I once worked with a compulsive liar, the type with grand stories of royal backgrounds, famous people, lotteries won, murdered mothers chopped up and disposed on doorsteps in trashbags. I figured it out pretty quickly not to believe her stories and distanced myself from her as much as possible (I deeply distrust these types of people, for good reason). What I never understood were all the coworkers that either took her word for it or just didn't care and engaged her like any other "friend." The I once worked with a compulsive liar, the type with grand stories of royal backgrounds, famous people, lotteries won, murdered mothers chopped up and disposed on doorsteps in trashbags. I figured it out pretty quickly not to believe her stories and distanced myself from her as much as possible (I deeply distrust these types of people, for good reason). What I never understood were all the coworkers that either took her word for it or just didn't care and engaged her like any other "friend." The former eventually came around and starting expressing doubt, but only after the liar made major mistakes (like talking about buying the aforementioned chopped-up-mother an expensive ring for this coming Mother's Day.) One by one, the latter got screwed over by her antics. I was just one big I TOLD YOU SO. (Seriously people, you need to stay away from these types. They may not all end up murdering someone, but they do not give two turds for you, I promise.) So the question is how can people be so gullible with such obvious lies? Brittany Spears just dropped by? Really? How can people be around someone who spins such tales and want to actually be friends with them? Those are questions Walter Kirn asks himself in this memoir of his time with compulsive liar and probable murderer "Clark Rockefeller." That's not his real name, but the name Walter knew him by, so I'll use that one other than try and spell out the long German one he was born with. And even though Clark was convicted of murder, the case was pretty darn circumstantial. If the book were fiction, it would be a brilliant examination of a person trying to understand why they believed all the lies they were told and failing to see the answer that is right there, in his writing. Walter asked Clark in prison "What is it you look for in people? What in the key? The key to manipulating people?" Clark replies, "Vanity, vanity, vanity." This answer nailed it for me, because up to that point, I saw a narrator who was a name-dropper, insecure with peers of a higher class, a man who needed his vanity stroked. And for someone like Walter, being friends with a Rockefeller was a good ego stroke. At one point, Walter appears to recognize his insecurity as a reason for him to latch on to a "Rockefeller" and feel some of the acceptance he did not feel with his Ivy League peers, but by the end of the book, he has himself worked up in such a state of anger for being deceived, that he comes off petty and emotional. Clark is not a good guy by any means, but Walter works waaayyy too hard to take every word or action from Clark and turn it into something highly nefarious if not purely evil. It was the overboard ramblings of someone with embarrassed and hurt feelings. Too many little "digs" on Clark's sexuality, his looks, his lack of talent as a writer, and so on, to feel that this book was not merely written in an act of vengeance. The true tragedy is that a young man died, but Walter makes the book a tragedy of ego, his ego. He seems to attempt to understand why he allowed himself to be duped, but never quite gets there. He seems to half-heartedly seek out information on the victim who died, but when it came to talking about his own feelings of victimization, you'd think he was vying for a Pulitzer. It also bothered me that Walter seemed to have no concern for the poor dog Shelby until after he discovered Clark had deceived him about who he was. Then, with all the obsessive fury of the wronged, he suddenly wanted to prove to others that Clark killed the dog. Maybe he did kill the dog. At that point I'm not sure what Walter was trying to prove. Maybe being convicted of murder wasn't enough for Walter. Still an interesting book, but much more palatable if you pretend that it's fiction and the author means for you to see a resentful and petty protagonist.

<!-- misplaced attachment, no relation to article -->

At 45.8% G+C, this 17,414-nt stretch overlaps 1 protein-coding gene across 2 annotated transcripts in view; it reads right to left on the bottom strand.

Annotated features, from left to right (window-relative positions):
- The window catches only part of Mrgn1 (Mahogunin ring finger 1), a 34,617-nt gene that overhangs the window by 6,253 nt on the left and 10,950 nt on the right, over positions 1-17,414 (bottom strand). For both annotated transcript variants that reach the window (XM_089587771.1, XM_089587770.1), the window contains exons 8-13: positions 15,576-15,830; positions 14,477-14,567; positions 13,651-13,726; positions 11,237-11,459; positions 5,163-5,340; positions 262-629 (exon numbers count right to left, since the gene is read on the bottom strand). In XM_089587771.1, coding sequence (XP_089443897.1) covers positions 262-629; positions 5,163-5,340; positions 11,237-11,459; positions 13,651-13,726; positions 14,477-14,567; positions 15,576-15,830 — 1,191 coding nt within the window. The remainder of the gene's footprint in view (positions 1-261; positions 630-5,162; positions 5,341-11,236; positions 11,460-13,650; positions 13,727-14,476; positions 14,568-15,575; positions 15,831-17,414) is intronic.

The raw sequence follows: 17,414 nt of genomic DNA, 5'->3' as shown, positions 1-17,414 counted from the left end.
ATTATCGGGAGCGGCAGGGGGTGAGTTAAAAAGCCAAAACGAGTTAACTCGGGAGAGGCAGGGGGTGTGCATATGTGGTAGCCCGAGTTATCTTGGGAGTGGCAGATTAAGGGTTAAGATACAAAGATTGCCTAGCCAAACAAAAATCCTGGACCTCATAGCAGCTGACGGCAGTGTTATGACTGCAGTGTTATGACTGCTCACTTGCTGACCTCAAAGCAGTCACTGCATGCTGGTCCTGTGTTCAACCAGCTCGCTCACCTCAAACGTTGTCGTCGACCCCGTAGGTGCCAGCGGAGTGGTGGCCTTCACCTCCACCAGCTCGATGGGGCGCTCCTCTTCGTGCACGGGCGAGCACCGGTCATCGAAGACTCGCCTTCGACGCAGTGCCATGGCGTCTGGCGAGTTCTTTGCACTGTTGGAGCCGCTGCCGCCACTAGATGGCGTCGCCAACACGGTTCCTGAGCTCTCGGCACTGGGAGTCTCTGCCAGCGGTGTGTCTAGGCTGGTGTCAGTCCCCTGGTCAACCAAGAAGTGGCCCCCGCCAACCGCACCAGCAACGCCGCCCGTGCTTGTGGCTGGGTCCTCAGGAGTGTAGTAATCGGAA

30. 5 out of 5

    Debra Komar

    Walter Kirn went to Princeton. Don't worry if you didn't know that - he'll tell you 50 times over the course of the book. This book is ostensibly about the "fake" Rockefeller, who was accused of murder. That back copy blurb is deceptive, because this book is really about Walter Kirn. Supposedly Kirn had a 15 year relationship with the imposter, yet he has surprisingly little to say about him. Kirn recounts their first meeting - in which Kirn drives an injured dog that Rockefeller is adopting. Walter Kirn went to Princeton. Don't worry if you didn't know that - he'll tell you 50 times over the course of the book. This book is ostensibly about the "fake" Rockefeller, who was accused of murder. That back copy blurb is deceptive, because this book is really about Walter Kirn. Supposedly Kirn had a 15 year relationship with the imposter, yet he has surprisingly little to say about him. Kirn recounts their first meeting - in which Kirn drives an injured dog that Rockefeller is adopting. The two men then have dinner. Those two encounters feature prominently, although Kirn claims their relationship is more extensive than that. Kirn also sat through the trial, using it as an opportunity to tell his own life story, in the mistaken belief that the reader will find that more interesting than Rockefeller's twisted tale. Kirn is wrong, of course and the net result is both dull and breathtakingly narcissistic. It is clear that Kirn wants to write an autobiography, and his brief encounters with the Rockefeller character gives him license to write it. As bad and disappointing as this book is (in the end, we learn little of Rockefeller, certainly no more than we would from a newspaper account of his crime), I am glad I read it. Kirn's book serves as a cautionary tale to other non-fiction writers who want to impose themselves onto the stories they write. Everyone is entitled to their story and I can see how it would be easy to sell a book when the author can claim a direct relationship with the subject. But we as non-fictionists don't get to usurp other peoples stories to our own benefit. If your interaction with someone more notorious than yourself is significant, by all means include it. It would actually be disingenuous to conceal the relationship from the reader. But trading on that relationship to promote yourself crosses an important line. Kirn is not alone - that line has been crossed in the past by Anne Rule (overselling her "relationship" with Ted Bundy), in the "Foxcatcher" book (a thinly veiled biography of the victim's less famous brother) and in "True Story" (in which a disgraced journalist tries to reclaim his career by co-opting the story of a multiple murderer). Since it appears that authors themselves cannot resist the urge to exploit their brushes with criminal-greatness, perhaps the time has come for publishing houses to take a stand and refuse to print these self-serving tomes. If you want to write an autobiography -by all means, write it, but don't whine if no one wants to read it. If you plan to hide behind true crime to write the same biography, please don't bother.